Mchadi – maize bread

  • Yield : 10-12 pieces
  • Servings : 5-6 persons
  • Prep Time : 5m
  • Cook Time : 15m
  • Ready In : 20m
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  • Maize flour - 400 g
  • Salt - 1 tbsp
  • Hot water - 100-150 ml


Step 1

1. Take a bowl and mix maize flour and salt in it.

Step 2

2. Pour hot water slowly in it and toss well for making a softly thick dough.

Step 3

3. Take into account that dough must be softly thick and not thick and dry.

Step 4

4. Heat the pan on a medium fire and pour some oil in it.

Step 5

5. Make small balls, lightly roll it in your hands.

Step 6

6. Put the maize buns one by one in the pan and fry from both sides (up 1 minute for each side).

Step 7

7. You can also bake them in clay pots, where you put in maple leaf and then put the bread to bake either in an ordinary oven or wood oven.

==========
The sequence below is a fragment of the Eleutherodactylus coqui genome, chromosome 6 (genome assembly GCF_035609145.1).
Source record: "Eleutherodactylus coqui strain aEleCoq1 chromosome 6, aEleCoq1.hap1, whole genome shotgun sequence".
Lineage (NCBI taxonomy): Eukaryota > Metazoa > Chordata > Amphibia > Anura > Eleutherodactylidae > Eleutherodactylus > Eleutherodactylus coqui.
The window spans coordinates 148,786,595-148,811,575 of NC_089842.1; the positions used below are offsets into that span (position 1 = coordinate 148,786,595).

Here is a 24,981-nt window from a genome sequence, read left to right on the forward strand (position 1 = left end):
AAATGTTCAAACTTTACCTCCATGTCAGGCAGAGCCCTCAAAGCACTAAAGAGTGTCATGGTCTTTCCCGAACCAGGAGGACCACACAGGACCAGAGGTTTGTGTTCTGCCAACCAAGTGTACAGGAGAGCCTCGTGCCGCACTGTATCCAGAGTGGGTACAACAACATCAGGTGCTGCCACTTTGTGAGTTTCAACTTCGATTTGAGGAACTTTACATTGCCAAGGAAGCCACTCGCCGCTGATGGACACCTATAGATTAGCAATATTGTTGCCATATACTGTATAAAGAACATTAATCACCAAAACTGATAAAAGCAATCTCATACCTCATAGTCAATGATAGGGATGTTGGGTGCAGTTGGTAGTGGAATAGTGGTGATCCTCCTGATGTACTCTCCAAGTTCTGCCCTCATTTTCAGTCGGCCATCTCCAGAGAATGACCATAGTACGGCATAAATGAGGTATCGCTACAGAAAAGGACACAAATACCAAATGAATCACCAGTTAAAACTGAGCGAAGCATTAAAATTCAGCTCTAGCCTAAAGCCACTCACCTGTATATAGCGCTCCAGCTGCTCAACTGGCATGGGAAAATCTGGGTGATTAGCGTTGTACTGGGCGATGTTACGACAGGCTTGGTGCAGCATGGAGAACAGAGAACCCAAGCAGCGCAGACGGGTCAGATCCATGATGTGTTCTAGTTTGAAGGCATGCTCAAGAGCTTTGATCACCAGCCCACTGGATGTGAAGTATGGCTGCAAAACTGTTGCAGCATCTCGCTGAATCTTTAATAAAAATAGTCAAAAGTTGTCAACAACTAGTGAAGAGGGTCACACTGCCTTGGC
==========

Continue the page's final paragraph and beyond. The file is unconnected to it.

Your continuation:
We know maize bread, cornbread, pone, Indian bread or any other bread made from maize, corn . . . but what I am going to tell is not about just a cake or bread from maize, but about tortilla-like dishes largely spread in the west of Georgia and warmly embraced by the entire country. One may ask, if maize was introduced in XVII century, in Georgia, then how come that maize bread is a kind of a traditional serving in Georgia. The question is quite reasonable. The thing is that, maize can be traditional for the country of its origin, and for the rest of the world the method or ingredients of its preparation; presently, we meet maize in almost every country, people make various things from corn, but all of them are exceptionally different from each other by ingredients, preparation method and taste, of course. So is the Georgian Maize Bread with cheese, called TCHVISHTARI in Georgian. Both Mchadi and Tchvishtari are highly recommended with cheese, various salads, especially with Greek salad.

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